Should reporters vote?

  • Share
  • Read Later

Last Tuesday, I voted in my state’s primary. I’ll even tell you who I voted for: Hillary Clinton. I’m a registered Democrat, and I’ve been voting for nearly 20 years, ever since I came to this country. In past presidential elections, I voted for Kerry, Gore, Clinton and Clinton.

But being a reporter, should I have voted at all?

Marketwatch’s Jon Friedman tackles this question in his article yesterday, coming down firmly in the affirmative. Others disagree. He writes:

Ken Bazinet, White House correspondent for the New York Daily News, will try hard to help his audience make a decision about the election. But Bazinet says he hasn’t voted for president since he started reporting on the White House. “It’s my personal preference,” said Bazinet, who has covered the beat for the Daily News for nine years. “My job is to provide information for others to make a vote. It’s not a question of whether I plan to vote,” he added. “That’s not how I approach it. I want to write copy to inspire people to read about the candidates.”

Now, there’s a big difference between me and Bazinet: he covers politics, and, in specific, the White House, while I cover…pretty much anything but. I can see how a political reporter who has to spend his days trailing McCain might not want him to know he cast his ballot for Romney (although why he’d have to tell him at all, I can’t fathom).

So I asked some of our star political reporters here at TIME if they voted. Here’s how a couple of them responded.

Karen Tumulty: “My primary is next week and I do intend to vote.”

Joe Klein: “Yes I voted. I always do. I’m a citizen.”

And then there’s Jim Poniewozik, who writes about TV: “Writing about election coverage, I have disclosed, probably to the point of tediousness, that I voted for Obama. I think it’s a good thing for you to know, but I really do it for me. It’s important to me that I have enough perspective to critique campaign coverage whether it works for my candidate or against him. Having you know more about where I’m coming from helps you keep me honest and forces me to police myself.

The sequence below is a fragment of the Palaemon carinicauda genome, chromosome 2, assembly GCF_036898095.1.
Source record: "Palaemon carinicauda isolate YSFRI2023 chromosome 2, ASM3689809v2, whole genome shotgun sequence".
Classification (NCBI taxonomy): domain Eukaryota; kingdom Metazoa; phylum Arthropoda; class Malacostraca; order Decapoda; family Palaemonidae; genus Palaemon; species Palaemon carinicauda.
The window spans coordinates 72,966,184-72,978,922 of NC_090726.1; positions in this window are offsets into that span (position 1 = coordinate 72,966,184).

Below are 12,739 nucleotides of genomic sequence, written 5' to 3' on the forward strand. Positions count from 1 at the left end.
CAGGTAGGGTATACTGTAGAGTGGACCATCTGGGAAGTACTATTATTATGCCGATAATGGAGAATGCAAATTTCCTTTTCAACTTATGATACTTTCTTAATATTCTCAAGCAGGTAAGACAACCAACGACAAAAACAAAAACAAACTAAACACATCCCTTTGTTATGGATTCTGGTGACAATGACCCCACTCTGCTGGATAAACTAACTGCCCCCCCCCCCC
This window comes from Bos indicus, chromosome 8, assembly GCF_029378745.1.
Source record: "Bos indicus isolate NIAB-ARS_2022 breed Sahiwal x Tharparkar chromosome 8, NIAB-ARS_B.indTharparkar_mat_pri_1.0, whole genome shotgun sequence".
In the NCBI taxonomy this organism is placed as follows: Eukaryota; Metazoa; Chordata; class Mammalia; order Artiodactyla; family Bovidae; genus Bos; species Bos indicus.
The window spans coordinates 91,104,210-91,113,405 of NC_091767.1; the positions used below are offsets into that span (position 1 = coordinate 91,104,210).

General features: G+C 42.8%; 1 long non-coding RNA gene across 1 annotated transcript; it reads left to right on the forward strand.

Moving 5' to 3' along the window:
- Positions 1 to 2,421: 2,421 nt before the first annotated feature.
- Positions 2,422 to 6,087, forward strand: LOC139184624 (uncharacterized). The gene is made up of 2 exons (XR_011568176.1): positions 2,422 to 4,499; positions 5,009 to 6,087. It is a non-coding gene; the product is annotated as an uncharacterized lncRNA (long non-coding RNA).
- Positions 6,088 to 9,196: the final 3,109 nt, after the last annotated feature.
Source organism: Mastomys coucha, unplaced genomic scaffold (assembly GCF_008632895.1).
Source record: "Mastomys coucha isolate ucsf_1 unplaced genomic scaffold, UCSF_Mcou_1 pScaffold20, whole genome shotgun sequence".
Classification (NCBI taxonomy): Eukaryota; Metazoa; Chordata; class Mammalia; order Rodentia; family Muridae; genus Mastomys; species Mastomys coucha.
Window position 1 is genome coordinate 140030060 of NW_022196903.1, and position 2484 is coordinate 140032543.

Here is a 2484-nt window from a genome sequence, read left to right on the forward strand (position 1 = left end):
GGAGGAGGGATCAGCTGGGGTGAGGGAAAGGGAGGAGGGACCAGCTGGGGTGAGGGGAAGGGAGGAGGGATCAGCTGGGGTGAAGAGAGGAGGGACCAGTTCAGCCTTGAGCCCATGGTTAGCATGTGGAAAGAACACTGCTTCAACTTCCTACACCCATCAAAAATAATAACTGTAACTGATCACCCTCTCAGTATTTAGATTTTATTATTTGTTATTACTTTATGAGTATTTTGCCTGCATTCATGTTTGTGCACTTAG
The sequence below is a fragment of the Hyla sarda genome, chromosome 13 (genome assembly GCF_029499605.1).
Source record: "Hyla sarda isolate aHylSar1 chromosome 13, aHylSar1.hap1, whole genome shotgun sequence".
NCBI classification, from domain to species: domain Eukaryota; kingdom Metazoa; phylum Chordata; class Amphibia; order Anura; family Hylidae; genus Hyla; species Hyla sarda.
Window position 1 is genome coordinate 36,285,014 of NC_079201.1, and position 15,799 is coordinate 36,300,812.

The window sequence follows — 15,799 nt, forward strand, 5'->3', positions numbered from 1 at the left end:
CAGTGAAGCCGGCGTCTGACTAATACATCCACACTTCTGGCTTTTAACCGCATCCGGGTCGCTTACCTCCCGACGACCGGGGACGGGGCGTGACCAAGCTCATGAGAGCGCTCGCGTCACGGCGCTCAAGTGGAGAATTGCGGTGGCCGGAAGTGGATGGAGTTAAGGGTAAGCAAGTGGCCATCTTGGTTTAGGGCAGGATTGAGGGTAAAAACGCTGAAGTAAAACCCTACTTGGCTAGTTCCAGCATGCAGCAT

“Of course, when it comes down to it, I’m a pop-culture columnist. Who really gives a crap who I’m voting for? For political writers it’s different. But it shouldn’t be.”

Friedman of Marketwatch concludes:

I can appreciate the adage “No cheering in the press box,” coined to discourage sportswriters from rooting for the home team. Objectivity is essential. Of course, you should feel free to vote. You’re American citizens (I presume) and this is one of our rights.

To me, voting is a private matter that ought not be dictated by work. Moreover, it’s not just the right of citizenship—it’s a responsibility. Bobby Ghosh, TIME’s World editor and an Indian national, told me yesterday that in his home country, voter turnout is close to 60%. Voter turnout in the U.S. for our last presidential elections in 2004 was 43.8%. “Maybe it’s just that India is a new democracy, and people are still excited about the process,” he mused.

We journalists are trained from the first day of Reporting 101 to operate as professionals even as we cover topics we have or develop strong feelings about. But more and more, we’re being encouraged to express those feelings in forums like these. The line between the objective and subjective, if there ever was one, is growing blurrier by the day.

Let me give you an example that doesn’t involve politics. I have strong and conflicted feelings about my faith, which I expressed in detail in this essay last year. But I write about religion sometimes, as I did in this article about young American women joining the sisterhood and this one about pastors’ wives. I am deeply interested in people’s relationship with their faith—even as, or maybe because, I question mine. Do you think I should give up writing about that topic until I resolve my own struggle?

Or, to look at it another way, should I stop writing about Christians because I am one myself? Does my upbringing as a Catholic make me more sympathetic to that religion (or, right now, less)? Would a reporter who is an avowed agnostic do a better job?

I believe reporters can exercise their profession with skill and fairness and still be human beings with beliefs, conflicted feelings and opinions. I believe reporters—even those who cover politics—can and should vote.